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A new sensor from QLD-based company, WearOptimo, could provide medical professionals with a tool to forecast which COVID-19 patients are on the path to severe respiratory distress allowing earlier, more appropriate treatment.

The company’s device monitors the reaction of the body’s immune system to the disease. It measures levels of a protein called IL-6, an inflammatory cytokine that is produced to help tackle infection but can cause damage to organs and tissue when the body produces too much of it.

Early research has suggested that IL-6 is a key discriminator between those COVID-19 patients who progress to critical illness or death, and those who do not, having linked the protein to a variety of poor outcomes including inflammatory pneumonia. The levels of IL-6 are typically very low in healthy people but in COVID-19 patients who go onto become the most critically ill the amount in the body can rise by 10 to 100 times – part of what is termed a “cytokine storm”.

WearOptimo’s sensor is designed to provide real-time monitoring of IL-6 levels, over hours or days if necessary. It then sends the accumulated information to a medical professional’s smartphone or computer, Dr Anthony Brewer, Head of Research and Development at WearOptimo, explained.

“Continuous monitoring of IL-6 will yield insights into the systemic proinflammatory response, and inform on the risk of imminent cytokine storm, empowering clinicians to make improved management choices earlier, streamlining decisions to treat with IL-6 inhibitors,” Dr Brewer said. “This will have the beneficial effect of conserving global stocks, as well as reducing off-target side effect profiles in those unnecessarily treated.”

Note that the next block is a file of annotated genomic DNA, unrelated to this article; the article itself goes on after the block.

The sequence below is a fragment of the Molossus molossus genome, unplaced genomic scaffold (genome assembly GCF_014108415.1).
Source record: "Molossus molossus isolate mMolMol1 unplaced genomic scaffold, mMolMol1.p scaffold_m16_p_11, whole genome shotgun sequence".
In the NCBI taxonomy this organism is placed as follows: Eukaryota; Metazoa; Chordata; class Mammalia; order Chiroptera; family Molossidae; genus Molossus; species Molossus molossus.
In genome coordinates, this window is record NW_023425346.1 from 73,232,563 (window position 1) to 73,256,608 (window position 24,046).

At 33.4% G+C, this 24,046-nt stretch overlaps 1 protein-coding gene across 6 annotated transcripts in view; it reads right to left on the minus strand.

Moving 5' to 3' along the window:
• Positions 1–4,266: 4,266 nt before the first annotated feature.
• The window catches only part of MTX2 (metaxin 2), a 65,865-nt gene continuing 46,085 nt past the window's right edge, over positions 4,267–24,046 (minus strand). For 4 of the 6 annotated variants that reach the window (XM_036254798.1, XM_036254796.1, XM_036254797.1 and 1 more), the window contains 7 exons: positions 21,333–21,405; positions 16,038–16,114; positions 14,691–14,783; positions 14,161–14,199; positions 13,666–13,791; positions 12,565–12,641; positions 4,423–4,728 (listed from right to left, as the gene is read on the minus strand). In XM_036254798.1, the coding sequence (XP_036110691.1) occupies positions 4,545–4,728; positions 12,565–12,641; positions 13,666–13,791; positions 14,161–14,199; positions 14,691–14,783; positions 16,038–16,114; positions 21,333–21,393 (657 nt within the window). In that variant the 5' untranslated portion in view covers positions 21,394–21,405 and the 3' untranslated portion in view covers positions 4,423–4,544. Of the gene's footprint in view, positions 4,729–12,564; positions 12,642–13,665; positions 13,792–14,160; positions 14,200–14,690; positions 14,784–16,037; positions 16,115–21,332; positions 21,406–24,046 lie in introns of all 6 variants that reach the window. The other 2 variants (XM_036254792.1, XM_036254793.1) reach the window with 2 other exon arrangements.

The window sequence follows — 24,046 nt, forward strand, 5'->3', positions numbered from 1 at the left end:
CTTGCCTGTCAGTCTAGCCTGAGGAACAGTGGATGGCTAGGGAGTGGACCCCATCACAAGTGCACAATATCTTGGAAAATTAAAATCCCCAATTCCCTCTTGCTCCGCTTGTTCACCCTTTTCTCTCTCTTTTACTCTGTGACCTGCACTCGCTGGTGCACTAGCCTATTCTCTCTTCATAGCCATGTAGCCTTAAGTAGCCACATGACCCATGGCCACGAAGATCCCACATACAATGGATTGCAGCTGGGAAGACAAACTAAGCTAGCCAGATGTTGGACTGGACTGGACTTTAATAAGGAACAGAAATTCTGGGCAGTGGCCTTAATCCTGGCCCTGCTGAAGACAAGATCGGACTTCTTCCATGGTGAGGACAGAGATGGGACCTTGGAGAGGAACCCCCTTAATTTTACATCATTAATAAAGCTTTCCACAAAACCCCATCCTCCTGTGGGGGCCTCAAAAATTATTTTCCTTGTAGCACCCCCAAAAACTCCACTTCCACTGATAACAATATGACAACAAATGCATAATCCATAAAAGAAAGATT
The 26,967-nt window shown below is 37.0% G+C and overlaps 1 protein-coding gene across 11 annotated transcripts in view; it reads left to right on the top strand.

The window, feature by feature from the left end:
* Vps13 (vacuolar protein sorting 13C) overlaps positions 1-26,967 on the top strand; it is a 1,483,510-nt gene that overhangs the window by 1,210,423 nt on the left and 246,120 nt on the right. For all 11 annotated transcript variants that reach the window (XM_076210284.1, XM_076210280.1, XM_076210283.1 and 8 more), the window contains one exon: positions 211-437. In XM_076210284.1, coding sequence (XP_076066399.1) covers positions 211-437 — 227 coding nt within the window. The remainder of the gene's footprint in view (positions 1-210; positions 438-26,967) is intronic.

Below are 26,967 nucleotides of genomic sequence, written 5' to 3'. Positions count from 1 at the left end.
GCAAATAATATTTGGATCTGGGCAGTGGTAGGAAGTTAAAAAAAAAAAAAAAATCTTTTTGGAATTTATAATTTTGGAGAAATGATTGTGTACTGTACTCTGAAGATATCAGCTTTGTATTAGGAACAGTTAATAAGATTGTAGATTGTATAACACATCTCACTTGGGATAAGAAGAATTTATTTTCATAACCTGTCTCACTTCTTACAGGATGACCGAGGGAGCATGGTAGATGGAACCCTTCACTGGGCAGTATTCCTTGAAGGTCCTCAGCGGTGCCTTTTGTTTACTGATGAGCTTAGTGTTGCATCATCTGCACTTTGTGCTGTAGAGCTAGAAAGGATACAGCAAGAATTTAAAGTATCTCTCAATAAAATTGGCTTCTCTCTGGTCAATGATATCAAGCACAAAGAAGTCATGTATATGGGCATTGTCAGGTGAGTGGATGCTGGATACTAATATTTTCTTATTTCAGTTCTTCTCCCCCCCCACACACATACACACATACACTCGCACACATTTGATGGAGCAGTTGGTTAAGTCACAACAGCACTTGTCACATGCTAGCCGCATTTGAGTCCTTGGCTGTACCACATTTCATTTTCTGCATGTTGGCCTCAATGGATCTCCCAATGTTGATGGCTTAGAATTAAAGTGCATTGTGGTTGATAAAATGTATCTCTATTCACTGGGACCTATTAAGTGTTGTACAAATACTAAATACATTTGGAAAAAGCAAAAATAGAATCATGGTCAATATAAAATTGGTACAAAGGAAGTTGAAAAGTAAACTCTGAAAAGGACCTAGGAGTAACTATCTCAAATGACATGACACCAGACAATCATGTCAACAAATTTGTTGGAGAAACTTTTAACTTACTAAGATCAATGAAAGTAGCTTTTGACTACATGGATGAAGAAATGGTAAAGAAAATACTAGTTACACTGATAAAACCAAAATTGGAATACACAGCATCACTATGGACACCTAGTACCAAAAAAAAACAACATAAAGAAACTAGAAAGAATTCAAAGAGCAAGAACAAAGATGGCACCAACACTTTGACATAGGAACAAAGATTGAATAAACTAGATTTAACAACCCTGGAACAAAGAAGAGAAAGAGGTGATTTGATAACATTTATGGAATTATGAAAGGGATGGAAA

The device is a microwearable – it is applied as a wearable sticker onto the patient but features a series of microstructures that reach a hair’s width into the skin, causing no pain but providing the sensor with access to the rich source of biomarkers present inside of the body.

The platform technology was originally being developed to monitor troponin – a protein that can indicate damage to the heart – or hydration levels in the elderly. However, by only adapting the sensing surface chemistry, the team were quickly able to pivot to focus on IL-6.

The team have been working with ANFF experts in Queensland and Victoria over a number of years to develop the sensor’s platform architecture, applying ANFF’s cleanroom-based nanofabrication techniques.

WearOptimo’s innovative sensor is developed and will be manufactured within Australia, using the country’s world-class manufacturing and testing facilities. The company has assembled a taskforce that includes engineers and clinicians fighting on the frontline against COVID-19 to reach its aims to deploy the first of its sensors into hospitals this year. The team are now preparing for human trials.

The intersection of entrepreneurial expertise, innovative products, dedicated professional and the support of world-class research infrastructure has allowed the rapid development of this timely intervention to assist in the most significant medical challenge in a generation.